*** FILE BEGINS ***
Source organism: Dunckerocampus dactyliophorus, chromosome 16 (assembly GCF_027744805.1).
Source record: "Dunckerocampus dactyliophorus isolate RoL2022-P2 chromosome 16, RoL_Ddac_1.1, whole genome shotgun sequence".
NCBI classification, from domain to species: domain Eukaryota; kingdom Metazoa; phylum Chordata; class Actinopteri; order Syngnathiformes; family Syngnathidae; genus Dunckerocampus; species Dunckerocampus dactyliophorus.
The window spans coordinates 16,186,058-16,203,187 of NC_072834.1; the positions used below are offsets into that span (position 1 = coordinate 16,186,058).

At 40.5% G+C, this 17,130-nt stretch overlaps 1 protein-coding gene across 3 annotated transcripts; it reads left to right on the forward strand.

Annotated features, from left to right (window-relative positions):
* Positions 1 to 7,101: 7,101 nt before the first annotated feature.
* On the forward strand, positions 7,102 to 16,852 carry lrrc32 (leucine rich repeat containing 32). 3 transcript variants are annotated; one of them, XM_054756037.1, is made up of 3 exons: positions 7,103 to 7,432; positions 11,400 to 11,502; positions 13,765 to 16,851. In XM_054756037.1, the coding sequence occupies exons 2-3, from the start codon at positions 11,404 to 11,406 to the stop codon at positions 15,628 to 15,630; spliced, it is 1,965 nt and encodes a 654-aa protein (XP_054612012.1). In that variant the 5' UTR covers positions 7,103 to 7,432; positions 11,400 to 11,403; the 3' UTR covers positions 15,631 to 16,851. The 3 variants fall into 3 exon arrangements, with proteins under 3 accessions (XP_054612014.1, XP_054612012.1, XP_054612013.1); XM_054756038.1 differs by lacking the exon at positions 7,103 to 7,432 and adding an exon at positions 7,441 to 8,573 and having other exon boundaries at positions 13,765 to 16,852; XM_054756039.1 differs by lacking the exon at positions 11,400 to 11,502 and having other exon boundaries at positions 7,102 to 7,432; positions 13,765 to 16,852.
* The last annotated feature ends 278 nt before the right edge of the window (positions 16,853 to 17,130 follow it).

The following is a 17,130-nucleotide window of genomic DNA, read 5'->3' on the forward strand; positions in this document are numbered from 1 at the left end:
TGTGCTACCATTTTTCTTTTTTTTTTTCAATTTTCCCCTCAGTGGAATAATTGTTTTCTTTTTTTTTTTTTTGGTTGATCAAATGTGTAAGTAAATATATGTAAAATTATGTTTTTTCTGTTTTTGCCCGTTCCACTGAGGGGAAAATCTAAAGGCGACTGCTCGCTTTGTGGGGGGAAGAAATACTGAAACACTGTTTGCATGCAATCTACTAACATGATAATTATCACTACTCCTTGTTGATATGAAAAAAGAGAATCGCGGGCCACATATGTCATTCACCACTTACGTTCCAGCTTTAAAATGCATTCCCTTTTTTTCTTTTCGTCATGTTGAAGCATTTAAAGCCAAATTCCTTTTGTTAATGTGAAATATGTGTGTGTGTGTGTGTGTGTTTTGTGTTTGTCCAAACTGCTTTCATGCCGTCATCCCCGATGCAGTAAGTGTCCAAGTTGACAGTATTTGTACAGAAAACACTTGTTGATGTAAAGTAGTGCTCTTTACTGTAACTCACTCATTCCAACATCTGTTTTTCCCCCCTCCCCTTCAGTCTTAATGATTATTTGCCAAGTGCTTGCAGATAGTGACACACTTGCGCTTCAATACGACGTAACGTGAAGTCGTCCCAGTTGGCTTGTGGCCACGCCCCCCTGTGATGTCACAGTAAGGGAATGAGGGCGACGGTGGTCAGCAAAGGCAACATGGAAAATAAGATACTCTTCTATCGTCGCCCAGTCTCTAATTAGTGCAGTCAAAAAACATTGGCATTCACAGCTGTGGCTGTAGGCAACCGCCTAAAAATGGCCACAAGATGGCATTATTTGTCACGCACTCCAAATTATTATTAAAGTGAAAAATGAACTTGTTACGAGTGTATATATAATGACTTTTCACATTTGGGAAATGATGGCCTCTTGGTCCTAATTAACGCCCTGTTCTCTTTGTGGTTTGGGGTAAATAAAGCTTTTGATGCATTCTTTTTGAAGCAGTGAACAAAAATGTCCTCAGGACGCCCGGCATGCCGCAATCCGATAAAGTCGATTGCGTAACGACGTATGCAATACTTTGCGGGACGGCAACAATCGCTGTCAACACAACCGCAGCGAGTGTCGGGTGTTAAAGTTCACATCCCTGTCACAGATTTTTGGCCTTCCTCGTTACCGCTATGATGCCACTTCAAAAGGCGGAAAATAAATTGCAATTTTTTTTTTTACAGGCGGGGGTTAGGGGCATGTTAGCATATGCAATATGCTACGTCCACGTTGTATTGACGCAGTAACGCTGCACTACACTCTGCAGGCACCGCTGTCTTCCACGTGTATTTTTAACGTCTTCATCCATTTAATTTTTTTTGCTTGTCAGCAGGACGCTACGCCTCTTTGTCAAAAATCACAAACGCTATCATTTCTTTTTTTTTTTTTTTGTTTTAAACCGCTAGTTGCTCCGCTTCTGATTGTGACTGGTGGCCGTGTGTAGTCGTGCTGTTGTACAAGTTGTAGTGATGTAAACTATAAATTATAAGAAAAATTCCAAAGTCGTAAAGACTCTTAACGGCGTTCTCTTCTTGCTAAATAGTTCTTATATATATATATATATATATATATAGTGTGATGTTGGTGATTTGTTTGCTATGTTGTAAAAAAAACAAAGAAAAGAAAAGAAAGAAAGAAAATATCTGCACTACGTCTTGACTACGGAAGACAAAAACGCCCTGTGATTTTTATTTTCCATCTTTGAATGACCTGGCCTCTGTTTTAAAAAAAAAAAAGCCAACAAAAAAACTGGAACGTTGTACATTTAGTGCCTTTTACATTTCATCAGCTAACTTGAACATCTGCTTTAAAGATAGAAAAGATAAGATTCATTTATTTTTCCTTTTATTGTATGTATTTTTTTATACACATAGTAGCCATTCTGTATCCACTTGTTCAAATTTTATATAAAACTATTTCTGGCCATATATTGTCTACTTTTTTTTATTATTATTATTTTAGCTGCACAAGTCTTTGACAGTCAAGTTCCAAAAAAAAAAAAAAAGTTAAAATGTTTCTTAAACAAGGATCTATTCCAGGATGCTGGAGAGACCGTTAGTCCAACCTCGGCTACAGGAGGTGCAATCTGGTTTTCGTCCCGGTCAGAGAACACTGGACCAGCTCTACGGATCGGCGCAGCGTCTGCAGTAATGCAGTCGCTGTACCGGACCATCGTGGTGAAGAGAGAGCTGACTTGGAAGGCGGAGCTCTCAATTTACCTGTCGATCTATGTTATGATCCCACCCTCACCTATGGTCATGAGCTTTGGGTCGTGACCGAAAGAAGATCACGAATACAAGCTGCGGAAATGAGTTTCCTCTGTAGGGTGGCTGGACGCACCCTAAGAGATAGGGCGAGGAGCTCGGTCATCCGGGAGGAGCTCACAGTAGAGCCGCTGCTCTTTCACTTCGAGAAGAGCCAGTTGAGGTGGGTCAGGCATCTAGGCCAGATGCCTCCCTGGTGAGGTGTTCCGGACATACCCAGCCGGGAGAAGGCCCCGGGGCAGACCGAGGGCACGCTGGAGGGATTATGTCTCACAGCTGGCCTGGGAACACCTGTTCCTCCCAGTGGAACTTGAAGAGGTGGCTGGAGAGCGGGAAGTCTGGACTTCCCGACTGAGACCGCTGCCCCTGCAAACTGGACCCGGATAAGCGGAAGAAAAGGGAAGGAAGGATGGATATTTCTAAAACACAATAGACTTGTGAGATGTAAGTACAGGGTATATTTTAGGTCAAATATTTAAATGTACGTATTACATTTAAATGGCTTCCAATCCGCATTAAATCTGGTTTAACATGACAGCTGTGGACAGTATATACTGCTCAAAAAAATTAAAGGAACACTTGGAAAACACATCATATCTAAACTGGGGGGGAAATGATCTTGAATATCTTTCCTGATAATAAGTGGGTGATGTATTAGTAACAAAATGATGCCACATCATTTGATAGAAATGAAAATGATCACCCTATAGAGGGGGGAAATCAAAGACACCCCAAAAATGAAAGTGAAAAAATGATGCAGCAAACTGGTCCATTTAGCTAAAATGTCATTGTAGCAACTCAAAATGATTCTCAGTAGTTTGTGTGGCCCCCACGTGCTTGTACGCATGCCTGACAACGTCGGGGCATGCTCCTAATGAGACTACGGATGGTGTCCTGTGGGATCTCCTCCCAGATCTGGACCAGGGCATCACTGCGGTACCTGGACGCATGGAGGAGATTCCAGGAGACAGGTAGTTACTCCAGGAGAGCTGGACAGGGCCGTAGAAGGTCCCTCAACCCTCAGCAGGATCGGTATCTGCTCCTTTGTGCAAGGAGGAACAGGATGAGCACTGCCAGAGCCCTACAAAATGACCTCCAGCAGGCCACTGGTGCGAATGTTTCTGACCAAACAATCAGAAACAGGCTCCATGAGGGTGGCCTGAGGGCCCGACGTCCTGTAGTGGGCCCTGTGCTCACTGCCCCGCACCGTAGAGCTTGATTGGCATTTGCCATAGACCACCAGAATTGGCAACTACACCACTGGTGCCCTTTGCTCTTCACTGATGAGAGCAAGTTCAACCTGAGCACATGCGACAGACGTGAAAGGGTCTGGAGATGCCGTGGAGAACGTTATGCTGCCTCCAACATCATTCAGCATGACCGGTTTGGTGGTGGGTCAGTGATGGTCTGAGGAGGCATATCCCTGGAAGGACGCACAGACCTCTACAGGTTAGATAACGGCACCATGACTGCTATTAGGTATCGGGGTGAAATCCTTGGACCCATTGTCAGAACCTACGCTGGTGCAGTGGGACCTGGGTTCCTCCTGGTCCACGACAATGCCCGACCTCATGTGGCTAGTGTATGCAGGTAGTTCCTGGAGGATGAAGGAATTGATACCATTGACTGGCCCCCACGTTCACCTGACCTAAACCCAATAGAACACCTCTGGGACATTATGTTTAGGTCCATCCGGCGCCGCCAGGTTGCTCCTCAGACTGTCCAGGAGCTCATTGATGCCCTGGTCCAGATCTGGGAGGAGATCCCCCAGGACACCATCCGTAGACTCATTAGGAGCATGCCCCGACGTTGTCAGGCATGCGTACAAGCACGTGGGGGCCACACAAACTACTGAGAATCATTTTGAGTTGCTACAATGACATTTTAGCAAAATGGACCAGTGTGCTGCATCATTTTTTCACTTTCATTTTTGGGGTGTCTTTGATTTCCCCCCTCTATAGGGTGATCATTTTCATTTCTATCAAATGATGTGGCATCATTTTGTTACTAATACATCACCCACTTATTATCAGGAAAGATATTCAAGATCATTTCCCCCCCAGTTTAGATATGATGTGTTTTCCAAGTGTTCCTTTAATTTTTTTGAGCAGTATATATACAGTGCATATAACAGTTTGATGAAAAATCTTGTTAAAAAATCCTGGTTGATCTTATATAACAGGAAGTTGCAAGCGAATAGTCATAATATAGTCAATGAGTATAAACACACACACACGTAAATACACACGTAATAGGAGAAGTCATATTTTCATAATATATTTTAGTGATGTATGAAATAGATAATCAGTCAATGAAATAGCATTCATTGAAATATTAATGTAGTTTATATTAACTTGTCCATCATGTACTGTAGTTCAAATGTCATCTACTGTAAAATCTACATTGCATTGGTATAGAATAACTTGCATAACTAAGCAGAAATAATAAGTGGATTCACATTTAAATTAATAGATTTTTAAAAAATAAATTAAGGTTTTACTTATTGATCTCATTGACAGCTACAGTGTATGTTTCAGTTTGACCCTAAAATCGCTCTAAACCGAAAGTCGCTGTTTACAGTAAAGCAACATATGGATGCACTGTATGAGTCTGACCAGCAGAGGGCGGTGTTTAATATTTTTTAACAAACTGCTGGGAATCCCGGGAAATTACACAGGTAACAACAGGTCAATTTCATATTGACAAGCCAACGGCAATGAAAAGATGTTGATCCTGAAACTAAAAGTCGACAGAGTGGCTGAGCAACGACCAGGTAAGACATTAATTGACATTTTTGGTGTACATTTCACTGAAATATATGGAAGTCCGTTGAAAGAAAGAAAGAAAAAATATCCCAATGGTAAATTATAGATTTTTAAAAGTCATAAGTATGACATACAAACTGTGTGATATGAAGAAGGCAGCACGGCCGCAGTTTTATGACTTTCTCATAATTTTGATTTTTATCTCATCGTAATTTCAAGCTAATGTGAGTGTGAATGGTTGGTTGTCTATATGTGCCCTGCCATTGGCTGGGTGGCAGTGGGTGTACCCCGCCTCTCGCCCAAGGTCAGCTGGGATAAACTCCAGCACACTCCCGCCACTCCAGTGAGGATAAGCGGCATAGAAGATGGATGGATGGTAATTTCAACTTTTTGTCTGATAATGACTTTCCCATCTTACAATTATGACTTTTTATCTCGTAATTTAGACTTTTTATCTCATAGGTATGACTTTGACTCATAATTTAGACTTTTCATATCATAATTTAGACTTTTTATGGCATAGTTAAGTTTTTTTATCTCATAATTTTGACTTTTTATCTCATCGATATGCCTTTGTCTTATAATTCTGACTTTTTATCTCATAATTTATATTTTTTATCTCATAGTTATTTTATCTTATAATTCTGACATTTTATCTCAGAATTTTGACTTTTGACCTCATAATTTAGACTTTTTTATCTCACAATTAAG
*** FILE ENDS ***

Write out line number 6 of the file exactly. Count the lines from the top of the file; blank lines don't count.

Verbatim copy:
Annotated features, from left to right (window-relative positions):